I immediately checked out the book, and read it twice, and did not want to check it back in.

I had some money saved from cutting grass in my neighborhood, so I claimed that I had lost the book, and paid $5.00, the cost of the book, to Gates Memorial public library in Port Arthur, and kept the book.

Twenty-six years later, in 1984, I met Robert Heinlein at an L-5 conference in Houston, Texas, and he autographed the book on an inside title page.

Heinlein did not start out as a writer.


In 1929, he graduated from the Naval Academy with the equivalent of a Bachelor of Arts degree in Engineering, ranking fifth in his class academically but with a class standing of 20th of 243 due to disciplinary demerits. Shortly after graduation, he was commissioned as an ensign by the U. S. Navy. He advanced to lieutenant, junior grade while serving aboard the new aircraft carrier USS Lexington in 1931, where he worked in radio communications.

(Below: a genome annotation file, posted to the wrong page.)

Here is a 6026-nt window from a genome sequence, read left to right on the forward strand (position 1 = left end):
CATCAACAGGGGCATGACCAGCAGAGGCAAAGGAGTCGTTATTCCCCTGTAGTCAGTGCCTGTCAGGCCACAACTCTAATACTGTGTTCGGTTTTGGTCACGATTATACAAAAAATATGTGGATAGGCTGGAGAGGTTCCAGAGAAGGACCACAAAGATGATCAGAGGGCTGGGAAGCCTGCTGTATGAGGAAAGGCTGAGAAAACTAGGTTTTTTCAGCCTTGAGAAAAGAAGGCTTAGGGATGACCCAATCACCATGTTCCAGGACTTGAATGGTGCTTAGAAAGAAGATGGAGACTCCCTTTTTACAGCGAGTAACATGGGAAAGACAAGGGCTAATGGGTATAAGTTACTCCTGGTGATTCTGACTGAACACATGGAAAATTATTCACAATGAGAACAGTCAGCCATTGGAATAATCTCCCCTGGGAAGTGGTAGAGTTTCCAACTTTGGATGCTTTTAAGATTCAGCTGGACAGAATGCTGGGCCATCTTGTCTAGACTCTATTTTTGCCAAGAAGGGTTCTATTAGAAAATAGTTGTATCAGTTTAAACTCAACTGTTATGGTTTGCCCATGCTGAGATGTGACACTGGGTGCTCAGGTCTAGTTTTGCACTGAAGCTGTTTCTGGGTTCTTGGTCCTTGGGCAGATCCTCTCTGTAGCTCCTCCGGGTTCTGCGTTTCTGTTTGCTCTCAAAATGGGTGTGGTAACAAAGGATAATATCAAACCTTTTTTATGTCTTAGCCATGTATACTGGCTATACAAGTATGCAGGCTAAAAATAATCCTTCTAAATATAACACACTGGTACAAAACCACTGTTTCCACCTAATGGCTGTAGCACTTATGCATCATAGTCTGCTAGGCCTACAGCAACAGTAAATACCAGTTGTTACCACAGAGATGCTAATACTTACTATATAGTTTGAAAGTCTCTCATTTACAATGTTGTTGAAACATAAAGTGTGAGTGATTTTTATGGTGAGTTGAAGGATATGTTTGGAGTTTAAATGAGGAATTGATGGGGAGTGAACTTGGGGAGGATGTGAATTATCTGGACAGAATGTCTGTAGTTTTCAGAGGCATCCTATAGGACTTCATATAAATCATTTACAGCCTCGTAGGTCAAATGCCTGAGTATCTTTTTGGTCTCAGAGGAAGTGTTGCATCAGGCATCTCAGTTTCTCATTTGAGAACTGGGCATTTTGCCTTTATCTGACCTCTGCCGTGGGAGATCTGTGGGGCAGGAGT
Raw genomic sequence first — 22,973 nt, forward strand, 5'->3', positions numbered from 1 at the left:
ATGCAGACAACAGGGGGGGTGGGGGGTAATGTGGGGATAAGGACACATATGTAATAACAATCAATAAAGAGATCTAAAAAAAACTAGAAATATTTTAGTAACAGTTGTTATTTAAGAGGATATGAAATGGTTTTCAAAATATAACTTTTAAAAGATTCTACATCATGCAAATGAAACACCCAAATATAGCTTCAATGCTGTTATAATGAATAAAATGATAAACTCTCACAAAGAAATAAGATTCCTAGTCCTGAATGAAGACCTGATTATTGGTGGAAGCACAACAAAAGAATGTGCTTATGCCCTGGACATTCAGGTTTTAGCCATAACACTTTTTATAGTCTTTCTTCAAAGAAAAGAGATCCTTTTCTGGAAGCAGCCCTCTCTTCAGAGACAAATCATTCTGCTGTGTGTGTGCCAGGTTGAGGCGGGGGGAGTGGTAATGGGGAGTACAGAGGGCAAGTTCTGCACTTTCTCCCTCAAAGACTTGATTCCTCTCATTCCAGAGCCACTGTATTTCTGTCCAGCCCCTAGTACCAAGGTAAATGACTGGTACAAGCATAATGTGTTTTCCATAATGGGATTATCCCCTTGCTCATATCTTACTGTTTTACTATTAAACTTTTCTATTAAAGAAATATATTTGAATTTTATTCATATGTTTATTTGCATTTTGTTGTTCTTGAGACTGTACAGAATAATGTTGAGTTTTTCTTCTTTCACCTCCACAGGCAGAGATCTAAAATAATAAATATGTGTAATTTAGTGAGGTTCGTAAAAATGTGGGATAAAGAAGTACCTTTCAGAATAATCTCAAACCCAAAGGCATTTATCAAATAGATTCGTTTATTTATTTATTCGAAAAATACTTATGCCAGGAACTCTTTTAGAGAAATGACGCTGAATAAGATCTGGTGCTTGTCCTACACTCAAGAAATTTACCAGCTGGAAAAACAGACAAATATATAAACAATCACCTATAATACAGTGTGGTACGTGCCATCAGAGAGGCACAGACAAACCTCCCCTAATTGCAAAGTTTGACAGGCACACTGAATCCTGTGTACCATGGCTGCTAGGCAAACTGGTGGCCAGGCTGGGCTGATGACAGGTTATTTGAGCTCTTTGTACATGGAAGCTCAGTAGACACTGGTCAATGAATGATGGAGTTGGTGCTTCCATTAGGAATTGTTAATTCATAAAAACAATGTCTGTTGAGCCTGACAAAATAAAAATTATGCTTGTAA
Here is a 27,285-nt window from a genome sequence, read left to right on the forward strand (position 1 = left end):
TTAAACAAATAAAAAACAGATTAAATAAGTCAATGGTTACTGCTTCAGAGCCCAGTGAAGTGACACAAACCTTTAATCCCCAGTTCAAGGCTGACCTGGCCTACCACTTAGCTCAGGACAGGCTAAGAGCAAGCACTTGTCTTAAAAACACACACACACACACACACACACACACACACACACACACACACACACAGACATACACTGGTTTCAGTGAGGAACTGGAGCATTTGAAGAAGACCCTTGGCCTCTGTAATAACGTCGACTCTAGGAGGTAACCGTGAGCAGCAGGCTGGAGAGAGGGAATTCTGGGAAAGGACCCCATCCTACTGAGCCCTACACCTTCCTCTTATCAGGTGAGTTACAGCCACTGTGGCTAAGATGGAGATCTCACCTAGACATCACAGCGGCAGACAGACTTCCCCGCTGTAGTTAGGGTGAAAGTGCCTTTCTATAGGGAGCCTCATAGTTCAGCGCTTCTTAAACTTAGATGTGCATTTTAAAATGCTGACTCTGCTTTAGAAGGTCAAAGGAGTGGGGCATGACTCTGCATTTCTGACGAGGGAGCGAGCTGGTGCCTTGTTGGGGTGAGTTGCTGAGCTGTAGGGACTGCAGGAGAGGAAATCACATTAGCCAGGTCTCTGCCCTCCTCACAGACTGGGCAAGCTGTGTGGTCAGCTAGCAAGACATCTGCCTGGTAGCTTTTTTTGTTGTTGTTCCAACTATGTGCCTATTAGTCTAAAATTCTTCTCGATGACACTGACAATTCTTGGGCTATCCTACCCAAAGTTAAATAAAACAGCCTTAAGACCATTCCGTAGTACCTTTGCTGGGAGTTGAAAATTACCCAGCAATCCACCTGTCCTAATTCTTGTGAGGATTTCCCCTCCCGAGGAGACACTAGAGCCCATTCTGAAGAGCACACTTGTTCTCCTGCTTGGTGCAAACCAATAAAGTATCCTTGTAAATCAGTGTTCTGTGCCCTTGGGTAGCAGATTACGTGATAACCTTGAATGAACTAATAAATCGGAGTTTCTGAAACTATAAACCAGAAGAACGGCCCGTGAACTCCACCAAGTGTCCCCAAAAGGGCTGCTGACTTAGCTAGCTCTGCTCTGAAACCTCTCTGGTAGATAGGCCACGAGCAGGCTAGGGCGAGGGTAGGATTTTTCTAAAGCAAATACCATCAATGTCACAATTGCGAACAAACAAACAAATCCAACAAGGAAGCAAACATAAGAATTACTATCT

In 1934, Heinlein was discharged from the Navy due to pulmonary tuberculosis.

After discharge from the Navy, Heinlein supported himself at several occupations, including real estate sales and silver mining, but for some years found money in short supply.

While not destitute, he had a small disability pension from the Navy — Heinlein turned to writing to pay off his mortgage.

His first published story, “Life-Line”, was printed in the August 1939 issue of Astounding Science Fiction. Originally written for a contest, he sold it to Astounding for significantly more than the contest’s first-prize payoff.